Tuesday, November 8, 2011


Today is one of those rainy fall days when the leaves lose their crunch to the wet and become soggy. The light is inspiring and filtered through the clouds making the sky a giant soft box. A hot steamy cup of coffee tastes extra good and you want to put on warm socks grab a good book and snuggle under your new fall blanket. Well I may do the book thing a little later but now I have to catch up on my blog writing. So I am tethered to the computer for a good bit.

Today I am thinking about pomegranates. They are an amazingly inspiring fruit. When I first met one it was a mystery. What do you do with it? How do you eat it? What once used to be considered an exotic fruit is now commonplace in American cities.

The pomegranate is an ancient fruit originating in the Middle East. Westerners started embracing it when scientists discovered the leathery skinned reddish fruit with a crown on one end might help with heart disease, cancer and problems associated with aging. Loaded with antioxidants, vitamins, potassium, folic acid and iron. The pom is the new super food. It is replacing green tea and red wine in topping the list of anti-oxidant rich foods.

I like pomegranate fairly well but it is my daughter that is mad about them. In fact when I come into the kitchen after she has had one it looks like a crime scene from her favorite csi show. I think you know what I mean. The knife is a bloody/pinkish red and the cutting board is filled with the blood red juice dripping onto my counter staining it ever so beautifully. She is just lucky I am not a clean freak.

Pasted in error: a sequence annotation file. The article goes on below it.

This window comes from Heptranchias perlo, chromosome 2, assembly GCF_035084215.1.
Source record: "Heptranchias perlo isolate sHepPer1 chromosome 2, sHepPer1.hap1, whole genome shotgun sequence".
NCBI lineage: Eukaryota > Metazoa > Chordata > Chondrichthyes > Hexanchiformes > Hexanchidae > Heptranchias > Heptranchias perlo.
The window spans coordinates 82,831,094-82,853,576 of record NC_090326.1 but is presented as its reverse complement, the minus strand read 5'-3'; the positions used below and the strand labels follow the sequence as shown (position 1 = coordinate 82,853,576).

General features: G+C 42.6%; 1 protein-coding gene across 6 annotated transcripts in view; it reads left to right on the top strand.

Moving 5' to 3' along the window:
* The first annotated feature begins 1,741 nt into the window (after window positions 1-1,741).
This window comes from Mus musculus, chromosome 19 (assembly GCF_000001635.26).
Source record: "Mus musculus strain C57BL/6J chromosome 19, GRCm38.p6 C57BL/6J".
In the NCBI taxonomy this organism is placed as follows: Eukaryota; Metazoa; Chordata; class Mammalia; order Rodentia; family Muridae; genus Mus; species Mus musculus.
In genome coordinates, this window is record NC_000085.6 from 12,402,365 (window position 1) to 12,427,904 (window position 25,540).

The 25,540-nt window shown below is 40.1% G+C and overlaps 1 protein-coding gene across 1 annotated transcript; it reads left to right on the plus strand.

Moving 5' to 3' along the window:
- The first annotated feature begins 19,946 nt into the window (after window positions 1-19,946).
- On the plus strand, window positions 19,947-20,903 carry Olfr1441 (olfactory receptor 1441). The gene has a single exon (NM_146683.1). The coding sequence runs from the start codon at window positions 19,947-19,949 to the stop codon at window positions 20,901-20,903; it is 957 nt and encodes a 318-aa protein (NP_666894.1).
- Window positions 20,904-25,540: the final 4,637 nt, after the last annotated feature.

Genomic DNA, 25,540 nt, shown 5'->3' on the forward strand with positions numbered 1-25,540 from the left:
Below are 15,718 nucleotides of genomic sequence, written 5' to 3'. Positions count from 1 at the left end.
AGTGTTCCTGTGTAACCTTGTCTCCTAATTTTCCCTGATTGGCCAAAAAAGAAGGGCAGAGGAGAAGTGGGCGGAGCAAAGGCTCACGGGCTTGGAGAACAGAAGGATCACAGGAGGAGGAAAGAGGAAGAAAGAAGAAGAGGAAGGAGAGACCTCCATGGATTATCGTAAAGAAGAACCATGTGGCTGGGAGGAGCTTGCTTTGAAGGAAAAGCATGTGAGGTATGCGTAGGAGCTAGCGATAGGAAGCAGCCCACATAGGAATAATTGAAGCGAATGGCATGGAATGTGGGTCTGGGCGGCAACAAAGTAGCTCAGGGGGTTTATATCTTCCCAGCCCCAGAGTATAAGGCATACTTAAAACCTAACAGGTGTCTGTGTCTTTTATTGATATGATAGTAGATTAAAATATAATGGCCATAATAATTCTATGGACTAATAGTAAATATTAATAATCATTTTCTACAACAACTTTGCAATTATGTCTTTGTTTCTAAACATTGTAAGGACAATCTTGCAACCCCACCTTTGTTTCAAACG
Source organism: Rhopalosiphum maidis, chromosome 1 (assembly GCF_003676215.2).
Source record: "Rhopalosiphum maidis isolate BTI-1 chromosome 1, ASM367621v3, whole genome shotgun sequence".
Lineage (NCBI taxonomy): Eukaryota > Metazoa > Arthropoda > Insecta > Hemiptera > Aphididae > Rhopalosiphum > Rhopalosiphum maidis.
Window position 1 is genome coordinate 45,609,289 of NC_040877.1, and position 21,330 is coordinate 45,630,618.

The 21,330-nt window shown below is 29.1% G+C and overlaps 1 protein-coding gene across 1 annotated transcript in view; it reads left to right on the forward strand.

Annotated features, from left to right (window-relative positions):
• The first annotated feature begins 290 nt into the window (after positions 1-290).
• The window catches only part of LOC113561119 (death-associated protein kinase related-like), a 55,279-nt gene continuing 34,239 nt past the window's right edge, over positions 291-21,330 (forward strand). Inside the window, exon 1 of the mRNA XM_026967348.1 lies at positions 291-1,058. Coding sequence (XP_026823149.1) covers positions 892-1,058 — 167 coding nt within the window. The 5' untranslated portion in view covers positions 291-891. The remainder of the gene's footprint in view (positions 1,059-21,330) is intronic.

I tend to look at things in a real way. I like the way it looks all splattered about. Even though I wish Eva, my daughter would get a little better about clean up.

Anyway I tend to see beauty in the real and even messy parts of life. So the pomegranate crime scene can become a thing of beauty and inspiration.

On Halloween night we were at a neighbors for a little after trick or treat dining. Another neighbor Dillon and I were chatting of all things blogging and frugality. Two things I love talking about. Anyway we got talking about our favorite diy projects. I was telling him how I took a pomegranate that we had that was over ripe and browning inside and instead of throwing it into the compost I thought of the red juices that stained my cutting board and decided to take some gauzy fabric and dye it with the crushed pomegranate. Ok I do get a bit excited talking about creating something out of nothing. To me it is thrilling.

I diluted the juice from the crushed pomegarite with a little water and the cloth you see in the photo is the result. I like the color it is very subtle. Many foods are great for making natural dyes. How about beets red or orange, purple cabbage, turmeric, onionskins. What I like about natural dyes is they have a more organic feel to them.

I often dye my Easter eggs this way. Thanks to Ms. Martha Stewart.

So after I told him about my pomegranate dye he told me about a blog he saw that showed how to hit a pomegranate to get the seeds out easily. He did not remember his source or I would reference it. Anyway as in the picture you hold the half of pomegranate over a bowl and I used my meat mallet to whack it. Make sure the membrane is peeled away slightly this will help the seeds literally just fall out.

One quick whack 

hand model? I think not

Before my daughter would attack the pomegranate picking away frantically trying to get the seeds. Not anymore thanks to Dillon’s little suggestion. This method worked very well.

I saw an article on the internet on how to deseed a pom by soaking 
it in water to get rid of the juices and loosen the seeds. Oh such a bad idea. When you rinse the seeds you are losing all the good stuff. I also saw a piece of plastic in our local grocery that touts itself as a pomegranate deseeder. Come on you don’t need a $4.00 piece of plastic to get your seeds out. Just give it a good whack and your done.

I have to say that I get so many tips from people who are not necessarily in the “food business”.

That is why I am always very inquisitive and interested in learning how others do things. Sometimes I learn so much from unexpectant sources. If you have any tips to share about pomegranates or anything please comment. I love to hear what others are doing.

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